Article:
Nothing Subversive About Gorilla Art

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Joe, a gorilla, painted this untitled work. (Click to enlarge.)
By Joe (Click to enlarge.)
Okie, a gorilla, painted this untitled work.
By Okie (Click to enlarge.)

Guerrilla art may stir controversy, but gorilla art inspires awe. We trekked over to the Franklin Park Zoo's Tropical Forest to meet some very creative apes.

Zookeeper Brandi Baitchman encourages the artistic sensibilities of male gorillas Okie and Joe, who might give famed naive painter Henri Rousseau a run for his money with their wilderness-inspired watercolors. Baitchman says it wasn't hard to get the gorillas painting.

"I basically took a piece of paper and put paint on it and slid it under the bars with them and originally they just ate the paper, ate the paint, which isn't a big deal. We use non-toxic paper."

Baitchman then put a laser pointer on the paper and the gorillas would paint the target.  Then the gorillas got a treat.  Now that laser pointer is no longer necessary. But not all gorillas are equally talented.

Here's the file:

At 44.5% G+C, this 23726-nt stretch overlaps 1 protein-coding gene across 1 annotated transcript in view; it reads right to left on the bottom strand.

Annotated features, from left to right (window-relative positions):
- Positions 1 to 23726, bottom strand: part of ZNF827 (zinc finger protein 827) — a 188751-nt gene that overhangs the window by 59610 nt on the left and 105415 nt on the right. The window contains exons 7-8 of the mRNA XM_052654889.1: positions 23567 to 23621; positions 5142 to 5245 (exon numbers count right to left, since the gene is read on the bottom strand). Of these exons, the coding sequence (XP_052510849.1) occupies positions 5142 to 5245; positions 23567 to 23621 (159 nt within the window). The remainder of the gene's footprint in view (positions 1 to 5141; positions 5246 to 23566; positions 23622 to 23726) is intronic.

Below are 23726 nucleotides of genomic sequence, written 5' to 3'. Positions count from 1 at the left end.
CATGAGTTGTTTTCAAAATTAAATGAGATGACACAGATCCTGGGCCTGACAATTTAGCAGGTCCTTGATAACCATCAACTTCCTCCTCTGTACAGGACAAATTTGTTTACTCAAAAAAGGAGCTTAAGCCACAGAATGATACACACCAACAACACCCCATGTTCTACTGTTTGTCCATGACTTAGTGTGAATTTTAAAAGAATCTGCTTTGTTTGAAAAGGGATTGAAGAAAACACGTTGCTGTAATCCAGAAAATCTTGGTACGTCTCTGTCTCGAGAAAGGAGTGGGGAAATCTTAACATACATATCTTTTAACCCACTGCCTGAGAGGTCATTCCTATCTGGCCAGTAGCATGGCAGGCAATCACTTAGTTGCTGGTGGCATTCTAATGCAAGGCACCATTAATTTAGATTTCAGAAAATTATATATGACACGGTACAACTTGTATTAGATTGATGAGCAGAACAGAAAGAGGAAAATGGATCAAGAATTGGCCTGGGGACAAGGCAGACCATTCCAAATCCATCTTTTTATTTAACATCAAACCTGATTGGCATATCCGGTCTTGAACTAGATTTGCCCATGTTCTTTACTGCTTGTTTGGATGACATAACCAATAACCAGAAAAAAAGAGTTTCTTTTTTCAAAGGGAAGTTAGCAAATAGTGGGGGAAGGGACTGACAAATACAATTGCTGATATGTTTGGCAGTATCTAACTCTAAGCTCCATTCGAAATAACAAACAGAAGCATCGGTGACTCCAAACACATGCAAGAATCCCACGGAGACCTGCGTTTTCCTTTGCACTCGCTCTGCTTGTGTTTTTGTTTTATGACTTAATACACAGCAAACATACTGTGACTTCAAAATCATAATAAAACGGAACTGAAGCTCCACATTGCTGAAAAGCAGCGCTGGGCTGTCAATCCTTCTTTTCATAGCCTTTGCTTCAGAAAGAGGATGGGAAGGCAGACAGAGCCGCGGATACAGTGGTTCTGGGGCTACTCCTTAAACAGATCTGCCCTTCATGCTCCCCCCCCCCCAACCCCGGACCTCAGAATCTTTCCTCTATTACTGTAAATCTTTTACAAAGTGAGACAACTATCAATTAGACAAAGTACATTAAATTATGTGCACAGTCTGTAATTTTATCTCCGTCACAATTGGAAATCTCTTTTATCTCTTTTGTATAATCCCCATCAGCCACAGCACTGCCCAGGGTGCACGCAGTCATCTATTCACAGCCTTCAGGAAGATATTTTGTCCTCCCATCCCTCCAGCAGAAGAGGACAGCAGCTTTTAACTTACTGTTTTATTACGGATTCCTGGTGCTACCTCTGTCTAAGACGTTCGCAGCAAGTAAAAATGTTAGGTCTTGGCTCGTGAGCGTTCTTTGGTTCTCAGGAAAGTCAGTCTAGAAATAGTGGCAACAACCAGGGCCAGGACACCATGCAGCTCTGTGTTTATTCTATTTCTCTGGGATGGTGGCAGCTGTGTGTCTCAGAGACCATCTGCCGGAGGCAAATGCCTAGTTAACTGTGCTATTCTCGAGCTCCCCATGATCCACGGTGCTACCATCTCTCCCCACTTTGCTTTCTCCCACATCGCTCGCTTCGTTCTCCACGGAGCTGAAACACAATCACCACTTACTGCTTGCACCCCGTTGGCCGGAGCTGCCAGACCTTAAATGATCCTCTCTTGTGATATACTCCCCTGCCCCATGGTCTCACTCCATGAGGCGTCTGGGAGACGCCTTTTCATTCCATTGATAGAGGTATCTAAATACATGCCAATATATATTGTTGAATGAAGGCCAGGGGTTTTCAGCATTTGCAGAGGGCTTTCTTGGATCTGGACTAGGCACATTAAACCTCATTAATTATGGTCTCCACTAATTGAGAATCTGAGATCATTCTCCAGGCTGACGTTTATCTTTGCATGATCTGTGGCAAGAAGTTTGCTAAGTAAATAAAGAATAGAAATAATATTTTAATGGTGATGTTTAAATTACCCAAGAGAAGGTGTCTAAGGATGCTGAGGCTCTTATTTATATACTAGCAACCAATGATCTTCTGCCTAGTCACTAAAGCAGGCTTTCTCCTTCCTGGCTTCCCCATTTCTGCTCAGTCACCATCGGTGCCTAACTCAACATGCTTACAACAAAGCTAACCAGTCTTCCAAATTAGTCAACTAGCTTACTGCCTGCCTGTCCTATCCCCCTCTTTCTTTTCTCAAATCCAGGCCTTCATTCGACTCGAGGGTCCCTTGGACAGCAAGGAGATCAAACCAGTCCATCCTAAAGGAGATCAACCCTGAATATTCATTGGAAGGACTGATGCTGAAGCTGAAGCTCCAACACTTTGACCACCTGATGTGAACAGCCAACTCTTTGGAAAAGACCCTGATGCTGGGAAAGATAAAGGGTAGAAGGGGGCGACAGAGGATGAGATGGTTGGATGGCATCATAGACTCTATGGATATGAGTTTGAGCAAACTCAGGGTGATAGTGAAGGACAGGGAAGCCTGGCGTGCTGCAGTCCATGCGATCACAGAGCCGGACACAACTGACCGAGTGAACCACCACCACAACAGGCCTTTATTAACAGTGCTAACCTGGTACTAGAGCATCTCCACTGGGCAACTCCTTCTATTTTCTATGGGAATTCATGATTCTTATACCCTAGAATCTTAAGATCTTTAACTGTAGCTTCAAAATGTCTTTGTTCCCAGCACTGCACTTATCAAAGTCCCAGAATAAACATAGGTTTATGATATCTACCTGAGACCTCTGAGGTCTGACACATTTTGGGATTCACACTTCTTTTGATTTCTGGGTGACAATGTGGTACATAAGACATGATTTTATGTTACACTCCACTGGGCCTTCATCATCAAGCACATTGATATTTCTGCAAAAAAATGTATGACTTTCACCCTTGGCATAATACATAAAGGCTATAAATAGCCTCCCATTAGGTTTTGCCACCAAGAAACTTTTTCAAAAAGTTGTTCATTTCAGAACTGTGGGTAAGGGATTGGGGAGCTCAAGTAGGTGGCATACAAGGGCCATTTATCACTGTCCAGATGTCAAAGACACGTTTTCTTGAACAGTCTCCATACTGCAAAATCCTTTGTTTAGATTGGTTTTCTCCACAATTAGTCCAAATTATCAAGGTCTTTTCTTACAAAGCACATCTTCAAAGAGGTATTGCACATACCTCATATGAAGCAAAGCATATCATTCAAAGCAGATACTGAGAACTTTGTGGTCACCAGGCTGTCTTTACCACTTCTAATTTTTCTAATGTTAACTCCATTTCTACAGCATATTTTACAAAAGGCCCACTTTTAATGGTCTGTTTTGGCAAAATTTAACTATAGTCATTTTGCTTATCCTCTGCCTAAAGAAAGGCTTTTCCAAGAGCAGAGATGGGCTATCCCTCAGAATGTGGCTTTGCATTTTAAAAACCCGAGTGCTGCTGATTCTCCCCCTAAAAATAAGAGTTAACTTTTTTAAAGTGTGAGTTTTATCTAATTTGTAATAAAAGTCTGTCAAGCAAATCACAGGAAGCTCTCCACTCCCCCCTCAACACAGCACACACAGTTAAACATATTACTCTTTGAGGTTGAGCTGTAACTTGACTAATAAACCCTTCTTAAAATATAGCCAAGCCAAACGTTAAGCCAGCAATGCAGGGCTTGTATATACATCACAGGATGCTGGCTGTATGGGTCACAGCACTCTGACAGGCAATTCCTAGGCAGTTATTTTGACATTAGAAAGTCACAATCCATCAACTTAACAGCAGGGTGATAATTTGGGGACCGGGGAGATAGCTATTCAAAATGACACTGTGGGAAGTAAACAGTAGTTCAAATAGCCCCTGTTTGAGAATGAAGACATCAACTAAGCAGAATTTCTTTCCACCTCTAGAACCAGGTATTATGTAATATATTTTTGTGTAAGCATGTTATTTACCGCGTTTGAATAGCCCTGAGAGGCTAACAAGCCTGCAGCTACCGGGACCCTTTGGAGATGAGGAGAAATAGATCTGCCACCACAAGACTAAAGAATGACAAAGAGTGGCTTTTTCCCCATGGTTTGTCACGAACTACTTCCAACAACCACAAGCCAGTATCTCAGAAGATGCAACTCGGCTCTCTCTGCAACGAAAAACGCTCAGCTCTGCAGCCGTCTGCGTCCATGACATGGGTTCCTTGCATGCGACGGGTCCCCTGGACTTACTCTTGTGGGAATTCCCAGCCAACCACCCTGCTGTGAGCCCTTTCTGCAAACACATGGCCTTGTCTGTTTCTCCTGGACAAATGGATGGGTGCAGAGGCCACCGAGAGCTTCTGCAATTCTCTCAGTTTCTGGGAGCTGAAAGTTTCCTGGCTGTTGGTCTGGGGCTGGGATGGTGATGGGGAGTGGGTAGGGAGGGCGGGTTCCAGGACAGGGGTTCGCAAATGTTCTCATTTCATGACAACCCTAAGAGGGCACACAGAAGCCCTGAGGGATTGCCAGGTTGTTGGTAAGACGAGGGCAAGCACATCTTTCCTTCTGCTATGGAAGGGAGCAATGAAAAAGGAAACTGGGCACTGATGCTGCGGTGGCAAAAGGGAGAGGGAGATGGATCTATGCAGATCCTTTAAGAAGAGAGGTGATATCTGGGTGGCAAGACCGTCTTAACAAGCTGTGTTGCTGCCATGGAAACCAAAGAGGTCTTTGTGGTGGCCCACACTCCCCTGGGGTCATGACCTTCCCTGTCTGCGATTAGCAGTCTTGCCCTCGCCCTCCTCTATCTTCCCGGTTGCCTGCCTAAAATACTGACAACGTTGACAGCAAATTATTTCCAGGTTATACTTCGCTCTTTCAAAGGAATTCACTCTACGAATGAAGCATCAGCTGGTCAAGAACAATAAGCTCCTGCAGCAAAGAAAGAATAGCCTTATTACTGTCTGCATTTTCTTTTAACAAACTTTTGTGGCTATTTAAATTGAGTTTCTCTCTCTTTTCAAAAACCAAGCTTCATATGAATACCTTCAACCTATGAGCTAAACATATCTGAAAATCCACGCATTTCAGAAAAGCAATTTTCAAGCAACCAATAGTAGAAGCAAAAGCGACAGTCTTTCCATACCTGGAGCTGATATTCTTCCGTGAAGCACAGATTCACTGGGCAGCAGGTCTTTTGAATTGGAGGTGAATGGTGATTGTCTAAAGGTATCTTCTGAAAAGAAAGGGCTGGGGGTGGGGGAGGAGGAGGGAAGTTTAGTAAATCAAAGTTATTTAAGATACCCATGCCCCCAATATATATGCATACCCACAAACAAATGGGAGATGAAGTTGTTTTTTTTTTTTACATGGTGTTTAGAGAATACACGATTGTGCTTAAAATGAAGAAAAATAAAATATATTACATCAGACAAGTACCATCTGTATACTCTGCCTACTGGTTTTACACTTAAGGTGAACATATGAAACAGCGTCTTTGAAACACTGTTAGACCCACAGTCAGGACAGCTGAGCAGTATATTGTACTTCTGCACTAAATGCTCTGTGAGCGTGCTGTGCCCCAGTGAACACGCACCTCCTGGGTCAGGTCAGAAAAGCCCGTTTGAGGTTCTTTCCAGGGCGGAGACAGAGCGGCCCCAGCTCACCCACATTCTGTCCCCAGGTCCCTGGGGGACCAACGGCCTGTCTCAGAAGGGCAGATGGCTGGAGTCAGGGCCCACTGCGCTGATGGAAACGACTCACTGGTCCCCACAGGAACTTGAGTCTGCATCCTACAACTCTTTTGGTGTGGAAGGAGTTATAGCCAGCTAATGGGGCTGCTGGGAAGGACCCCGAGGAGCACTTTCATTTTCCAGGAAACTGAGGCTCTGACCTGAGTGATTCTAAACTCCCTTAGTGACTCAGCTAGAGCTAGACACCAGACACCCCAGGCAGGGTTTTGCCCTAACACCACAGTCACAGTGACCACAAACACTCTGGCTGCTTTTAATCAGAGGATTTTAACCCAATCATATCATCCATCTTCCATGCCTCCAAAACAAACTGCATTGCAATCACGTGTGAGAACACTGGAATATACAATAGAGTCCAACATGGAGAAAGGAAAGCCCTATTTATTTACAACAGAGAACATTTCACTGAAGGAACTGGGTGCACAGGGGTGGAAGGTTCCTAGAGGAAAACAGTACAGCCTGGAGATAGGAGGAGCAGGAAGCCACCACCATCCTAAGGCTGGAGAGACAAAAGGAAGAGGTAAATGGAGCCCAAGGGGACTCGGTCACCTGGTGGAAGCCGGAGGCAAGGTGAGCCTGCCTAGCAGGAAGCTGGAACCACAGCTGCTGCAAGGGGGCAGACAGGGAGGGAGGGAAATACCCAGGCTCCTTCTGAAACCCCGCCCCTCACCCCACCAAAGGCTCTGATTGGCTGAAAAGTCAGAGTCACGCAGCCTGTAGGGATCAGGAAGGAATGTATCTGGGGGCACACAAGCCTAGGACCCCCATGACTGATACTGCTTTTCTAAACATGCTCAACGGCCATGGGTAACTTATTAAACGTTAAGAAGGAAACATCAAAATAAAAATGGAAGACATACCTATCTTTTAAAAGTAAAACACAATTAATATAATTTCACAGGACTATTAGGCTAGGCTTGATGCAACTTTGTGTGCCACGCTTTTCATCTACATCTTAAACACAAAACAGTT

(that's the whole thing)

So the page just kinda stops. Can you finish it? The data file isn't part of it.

"Okie, that gentlemen over there with the big brows, he's the best painter here. He really messes around with it, he gives it back to you, you can give it back to him. He's funny. When he's done he's covered in paint. He has purple knuckles, purple chest."

Joe, on the other hand — well, he's more the sensitive artist type. Joe will dip one finger into the paint, and then quickly try to wash it off. Maybe sculpture or performance art is more his thing. Some of the other gorillas like to eat their creations. Those that survive are auctioned off to raise money for the Zoo Conservation Fund.

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This program aired on July 6, 2010.


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